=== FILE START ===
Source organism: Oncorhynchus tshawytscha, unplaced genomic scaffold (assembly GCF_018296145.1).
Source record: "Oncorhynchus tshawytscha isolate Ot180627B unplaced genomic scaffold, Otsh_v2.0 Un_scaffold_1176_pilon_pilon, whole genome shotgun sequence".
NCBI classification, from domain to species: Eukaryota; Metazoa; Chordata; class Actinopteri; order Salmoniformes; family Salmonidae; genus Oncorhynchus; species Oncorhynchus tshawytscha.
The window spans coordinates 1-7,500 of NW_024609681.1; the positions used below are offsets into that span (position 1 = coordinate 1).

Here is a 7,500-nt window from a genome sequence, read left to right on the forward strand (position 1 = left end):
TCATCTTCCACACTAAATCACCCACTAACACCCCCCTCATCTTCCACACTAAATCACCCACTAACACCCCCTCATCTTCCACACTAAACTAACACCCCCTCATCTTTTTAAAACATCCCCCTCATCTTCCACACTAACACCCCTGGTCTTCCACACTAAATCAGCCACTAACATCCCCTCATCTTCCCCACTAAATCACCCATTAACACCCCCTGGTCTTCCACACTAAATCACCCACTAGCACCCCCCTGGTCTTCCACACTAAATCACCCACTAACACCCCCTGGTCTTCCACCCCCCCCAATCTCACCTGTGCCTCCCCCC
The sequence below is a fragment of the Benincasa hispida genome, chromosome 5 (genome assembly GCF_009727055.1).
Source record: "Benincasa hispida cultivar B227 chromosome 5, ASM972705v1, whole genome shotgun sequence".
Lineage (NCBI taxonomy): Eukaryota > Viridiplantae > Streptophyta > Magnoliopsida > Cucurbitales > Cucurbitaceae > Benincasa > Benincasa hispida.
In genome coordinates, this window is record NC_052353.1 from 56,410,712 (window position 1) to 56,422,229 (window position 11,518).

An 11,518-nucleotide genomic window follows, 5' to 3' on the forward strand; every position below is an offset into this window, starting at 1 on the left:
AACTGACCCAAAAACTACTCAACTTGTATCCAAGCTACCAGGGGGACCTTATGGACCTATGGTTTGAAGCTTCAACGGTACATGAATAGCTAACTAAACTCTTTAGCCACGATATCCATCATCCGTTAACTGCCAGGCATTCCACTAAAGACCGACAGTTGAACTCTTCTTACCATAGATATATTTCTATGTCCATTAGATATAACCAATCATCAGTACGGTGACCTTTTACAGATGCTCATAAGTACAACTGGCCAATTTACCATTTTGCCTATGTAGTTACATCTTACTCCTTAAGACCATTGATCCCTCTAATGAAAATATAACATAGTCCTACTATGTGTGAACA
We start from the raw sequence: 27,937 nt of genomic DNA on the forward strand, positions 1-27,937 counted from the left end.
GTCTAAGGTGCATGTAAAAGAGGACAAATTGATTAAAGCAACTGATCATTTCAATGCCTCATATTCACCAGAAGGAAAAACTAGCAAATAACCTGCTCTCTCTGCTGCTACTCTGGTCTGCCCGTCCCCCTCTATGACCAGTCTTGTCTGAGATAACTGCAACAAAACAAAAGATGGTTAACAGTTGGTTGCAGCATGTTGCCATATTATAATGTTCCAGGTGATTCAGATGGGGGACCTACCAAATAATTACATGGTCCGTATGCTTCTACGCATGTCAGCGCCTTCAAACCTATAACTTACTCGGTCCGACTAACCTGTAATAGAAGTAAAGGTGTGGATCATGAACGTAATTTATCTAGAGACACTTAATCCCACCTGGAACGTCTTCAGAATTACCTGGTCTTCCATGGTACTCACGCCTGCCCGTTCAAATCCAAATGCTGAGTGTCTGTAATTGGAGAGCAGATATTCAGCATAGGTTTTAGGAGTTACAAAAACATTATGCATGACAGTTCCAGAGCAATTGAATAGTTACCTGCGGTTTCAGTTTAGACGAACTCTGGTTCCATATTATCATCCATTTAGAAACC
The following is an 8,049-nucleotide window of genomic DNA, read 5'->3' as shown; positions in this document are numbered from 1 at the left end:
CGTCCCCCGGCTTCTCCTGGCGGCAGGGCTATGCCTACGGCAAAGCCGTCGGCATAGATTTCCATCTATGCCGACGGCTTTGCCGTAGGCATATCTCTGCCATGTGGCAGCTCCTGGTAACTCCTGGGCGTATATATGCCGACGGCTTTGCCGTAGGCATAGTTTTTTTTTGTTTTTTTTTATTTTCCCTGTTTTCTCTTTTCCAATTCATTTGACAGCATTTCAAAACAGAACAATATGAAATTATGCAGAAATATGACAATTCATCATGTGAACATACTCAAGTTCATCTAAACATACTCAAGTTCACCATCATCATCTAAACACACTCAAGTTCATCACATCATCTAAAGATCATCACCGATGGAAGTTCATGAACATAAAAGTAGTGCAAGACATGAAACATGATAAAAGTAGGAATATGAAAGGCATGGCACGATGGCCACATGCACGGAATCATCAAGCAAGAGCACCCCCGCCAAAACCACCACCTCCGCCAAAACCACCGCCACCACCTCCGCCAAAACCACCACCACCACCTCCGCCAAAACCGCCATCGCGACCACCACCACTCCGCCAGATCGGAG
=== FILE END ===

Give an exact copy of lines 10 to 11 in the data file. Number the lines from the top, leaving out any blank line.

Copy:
In genome coordinates, this window is record NC_052353.1 from 56,410,712 (window position 1) to 56,422,229 (window position 11,518).

An 11,518-nucleotide genomic window follows, 5' to 3' on the forward strand; every position below is an offset into this window, starting at 1 on the left: